"Lost in Translation: The Readability Discrepancy of Online Patient Educational Materials for PCL Surgery"

Document Type : RESEARCH PAPER


1 Saint Louis University School of Medicine, Saint Louis, MO, USA

2 Burnett School of Medicine at Texas Christian University, Fort Worth, TX, USA

3 Department of Orthopedic Surgery, Saint Louis University Hospital, MO, USA



Objectives: While the internet provides accessible medical information, often times it does not cater to 
the average patient’s ability to understand medical text at a 6th and 8th grade reading level, per 
American Medical Association (AMA)/National Institute of Health (NIH) recommendations. This study 
looks to analyze current online materials relating to posterior cruciate ligament (PCL) surgery and their 
readability, understandability, and actionability.
Methods: The top 100 Google searchs for “PCL surgery” were compiled. Research papers, procedural protocols, 
advertisements, and videos were excluded from the data collection. The readability was examined using 7 
algorithms: the Flesch Reading Ease Score, Gunning Fog, Flesch-Kincaid Grade Level, Coleman-Liau Index, SMOG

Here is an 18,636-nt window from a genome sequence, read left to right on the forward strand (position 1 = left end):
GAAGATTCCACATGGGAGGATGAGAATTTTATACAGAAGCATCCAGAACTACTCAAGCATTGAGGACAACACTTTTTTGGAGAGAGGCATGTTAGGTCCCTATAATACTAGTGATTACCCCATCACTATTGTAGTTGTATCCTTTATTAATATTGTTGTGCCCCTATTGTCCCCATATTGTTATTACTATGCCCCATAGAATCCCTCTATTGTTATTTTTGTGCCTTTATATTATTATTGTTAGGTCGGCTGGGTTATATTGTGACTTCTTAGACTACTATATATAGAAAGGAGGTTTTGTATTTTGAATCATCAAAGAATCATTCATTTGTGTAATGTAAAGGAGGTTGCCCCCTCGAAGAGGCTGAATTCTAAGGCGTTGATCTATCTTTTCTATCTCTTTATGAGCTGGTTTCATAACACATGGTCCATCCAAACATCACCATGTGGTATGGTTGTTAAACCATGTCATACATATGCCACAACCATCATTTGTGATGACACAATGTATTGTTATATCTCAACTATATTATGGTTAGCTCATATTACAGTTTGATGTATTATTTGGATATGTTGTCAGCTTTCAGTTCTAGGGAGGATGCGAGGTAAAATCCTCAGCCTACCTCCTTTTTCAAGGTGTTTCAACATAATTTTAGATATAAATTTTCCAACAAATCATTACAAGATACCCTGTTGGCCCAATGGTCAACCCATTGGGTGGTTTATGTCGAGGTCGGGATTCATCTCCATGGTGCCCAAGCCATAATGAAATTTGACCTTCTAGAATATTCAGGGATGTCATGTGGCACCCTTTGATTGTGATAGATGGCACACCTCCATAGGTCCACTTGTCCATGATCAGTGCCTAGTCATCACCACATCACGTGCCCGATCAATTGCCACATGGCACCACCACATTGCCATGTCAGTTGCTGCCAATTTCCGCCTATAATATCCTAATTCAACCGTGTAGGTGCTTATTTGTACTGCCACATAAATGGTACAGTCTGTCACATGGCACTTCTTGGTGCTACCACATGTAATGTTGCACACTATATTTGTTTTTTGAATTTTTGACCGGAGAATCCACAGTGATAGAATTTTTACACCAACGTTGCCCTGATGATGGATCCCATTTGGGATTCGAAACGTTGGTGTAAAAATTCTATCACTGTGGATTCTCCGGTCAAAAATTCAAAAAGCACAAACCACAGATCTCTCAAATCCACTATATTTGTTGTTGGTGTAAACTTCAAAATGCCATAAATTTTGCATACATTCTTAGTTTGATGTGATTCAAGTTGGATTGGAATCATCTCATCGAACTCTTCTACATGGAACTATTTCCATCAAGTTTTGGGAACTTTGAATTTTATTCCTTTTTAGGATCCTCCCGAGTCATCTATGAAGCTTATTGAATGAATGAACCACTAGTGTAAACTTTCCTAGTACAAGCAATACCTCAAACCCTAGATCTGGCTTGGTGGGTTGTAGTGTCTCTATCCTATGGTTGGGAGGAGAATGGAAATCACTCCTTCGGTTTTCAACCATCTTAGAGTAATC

index, Automated Readability Index and the Linsear Write Formula. Two evaluators assessed Understandability and 
Actionability of the results with the Patient Educational Materials Assessment Tool (PEMAT). Outcome measures 
included Reading Grade Level, Reader’s age minimum and maximum, Understandability, and Actionability.
Results: Of the 100 results, 16 were excluded based on the exclusion criteria. There was a statistically significant 
difference between the readability of the results from all algorithms and the current recommendation by AMA and 
NIH. Subgroup analysis demonstrated that there was no difference in readability as it pertained to which page they 
appeared on Google search. There was also no difference in readability between individual websites versus 
organizational websites (hospital and non-hospital educational websites). Three articles were at the 8th grade 
recommended reading level, and all three were from healthcare institutes.
Conclusion: There is a discrepancy in readability between the recommendation of AMA/NIH and online educational 
materials regarding PCL surgeries, regardless of where they appear on Google and across different forums. The 
understandability and actionability were equally poor. Future research can focus on the readability and validity of 
video and social media as they are becoming increasingly popular sources of medical information.
 Level of evidence: IV 


Main Subjects

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